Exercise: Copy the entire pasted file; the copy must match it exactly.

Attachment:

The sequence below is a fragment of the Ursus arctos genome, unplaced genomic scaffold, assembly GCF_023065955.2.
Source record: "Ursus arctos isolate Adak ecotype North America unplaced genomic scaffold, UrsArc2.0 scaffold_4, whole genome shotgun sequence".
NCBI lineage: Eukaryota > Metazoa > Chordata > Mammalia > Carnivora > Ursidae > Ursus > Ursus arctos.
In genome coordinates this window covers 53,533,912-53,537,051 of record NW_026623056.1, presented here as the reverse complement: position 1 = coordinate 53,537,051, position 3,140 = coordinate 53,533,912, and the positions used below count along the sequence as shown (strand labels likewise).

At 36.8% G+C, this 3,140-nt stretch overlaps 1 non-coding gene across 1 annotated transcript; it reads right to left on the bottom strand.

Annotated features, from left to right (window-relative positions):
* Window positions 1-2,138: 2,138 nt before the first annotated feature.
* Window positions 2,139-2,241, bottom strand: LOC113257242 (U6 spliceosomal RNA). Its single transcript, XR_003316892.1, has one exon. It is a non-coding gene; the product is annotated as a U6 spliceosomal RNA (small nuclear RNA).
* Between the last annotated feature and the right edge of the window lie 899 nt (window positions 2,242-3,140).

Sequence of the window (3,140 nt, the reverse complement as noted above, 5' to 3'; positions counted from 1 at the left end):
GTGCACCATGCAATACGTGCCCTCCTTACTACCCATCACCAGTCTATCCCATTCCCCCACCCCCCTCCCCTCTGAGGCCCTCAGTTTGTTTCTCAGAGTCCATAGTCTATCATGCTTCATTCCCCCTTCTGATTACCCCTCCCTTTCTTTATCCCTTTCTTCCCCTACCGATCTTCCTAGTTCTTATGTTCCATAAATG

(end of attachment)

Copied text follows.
The sequence below is a fragment of the Ursus arctos genome, unplaced genomic scaffold, assembly GCF_023065955.2.
Source record: "Ursus arctos isolate Adak ecotype North America unplaced genomic scaffold, UrsArc2.0 scaffold_4, whole genome shotgun sequence".
NCBI lineage: Eukaryota > Metazoa > Chordata > Mammalia > Carnivora > Ursidae > Ursus > Ursus arctos.
In genome coordinates this window covers 53,533,912-53,537,051 of record NW_026623056.1, presented here as the reverse complement: position 1 = coordinate 53,537,051, position 3,140 = coordinate 53,533,912, and the positions used below count along the sequence as shown (strand labels likewise).

At 36.8% G+C, this 3,140-nt stretch overlaps 1 non-coding gene across 1 annotated transcript; it reads right to left on the bottom strand.

Annotated features, from left to right (window-relative positions):
* Window positions 1-2,138: 2,138 nt before the first annotated feature.
* Window positions 2,139-2,241, bottom strand: LOC113257242 (U6 spliceosomal RNA). Its single transcript, XR_003316892.1, has one exon. It is a non-coding gene; the product is annotated as a U6 spliceosomal RNA (small nuclear RNA).
* Between the last annotated feature and the right edge of the window lie 899 nt (window positions 2,242-3,140).

Sequence of the window (3,140 nt, the reverse complement as noted above, 5' to 3'; positions counted from 1 at the left end):
GTGCACCATGCAATACGTGCCCTCCTTACTACCCATCACCAGTCTATCCCATTCCCCCACCCCCCTCCCCTCTGAGGCCCTCAGTTTGTTTCTCAGAGTCCATAGTCTATCATGCTTCATTCCCCCTTCTGATTACCCCTCCCTTTCTTTATCCCTTTCTTCCCCTACCGATCTTCCTAGTTCTTATGTTCCATAAATG